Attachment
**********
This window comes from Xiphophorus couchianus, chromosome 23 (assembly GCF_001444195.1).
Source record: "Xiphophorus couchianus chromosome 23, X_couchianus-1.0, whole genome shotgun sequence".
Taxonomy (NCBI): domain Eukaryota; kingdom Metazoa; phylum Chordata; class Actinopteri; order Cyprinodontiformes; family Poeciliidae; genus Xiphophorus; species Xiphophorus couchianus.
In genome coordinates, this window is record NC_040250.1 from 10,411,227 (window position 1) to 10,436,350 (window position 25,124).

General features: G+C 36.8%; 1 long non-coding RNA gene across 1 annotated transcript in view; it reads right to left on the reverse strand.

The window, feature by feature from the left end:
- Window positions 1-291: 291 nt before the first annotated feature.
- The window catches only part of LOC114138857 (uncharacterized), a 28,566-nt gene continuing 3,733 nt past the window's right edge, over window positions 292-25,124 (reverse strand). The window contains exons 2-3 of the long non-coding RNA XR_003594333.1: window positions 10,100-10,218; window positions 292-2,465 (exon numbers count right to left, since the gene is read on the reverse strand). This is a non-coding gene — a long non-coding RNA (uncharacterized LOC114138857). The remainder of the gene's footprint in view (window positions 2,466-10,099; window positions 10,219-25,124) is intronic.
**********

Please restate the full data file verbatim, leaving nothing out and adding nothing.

This window comes from Xiphophorus couchianus, chromosome 23 (assembly GCF_001444195.1).
Source record: "Xiphophorus couchianus chromosome 23, X_couchianus-1.0, whole genome shotgun sequence".
Taxonomy (NCBI): domain Eukaryota; kingdom Metazoa; phylum Chordata; class Actinopteri; order Cyprinodontiformes; family Poeciliidae; genus Xiphophorus; species Xiphophorus couchianus.
In genome coordinates, this window is record NC_040250.1 from 10,411,227 (window position 1) to 10,436,350 (window position 25,124).

General features: G+C 36.8%; 1 long non-coding RNA gene across 1 annotated transcript in view; it reads right to left on the reverse strand.

The window, feature by feature from the left end:
- Window positions 1-291: 291 nt before the first annotated feature.
- The window catches only part of LOC114138857 (uncharacterized), a 28,566-nt gene continuing 3,733 nt past the window's right edge, over window positions 292-25,124 (reverse strand). The window contains exons 2-3 of the long non-coding RNA XR_003594333.1: window positions 10,100-10,218; window positions 292-2,465 (exon numbers count right to left, since the gene is read on the reverse strand). This is a non-coding gene — a long non-coding RNA (uncharacterized LOC114138857). The remainder of the gene's footprint in view (window positions 2,466-10,099; window positions 10,219-25,124) is intronic.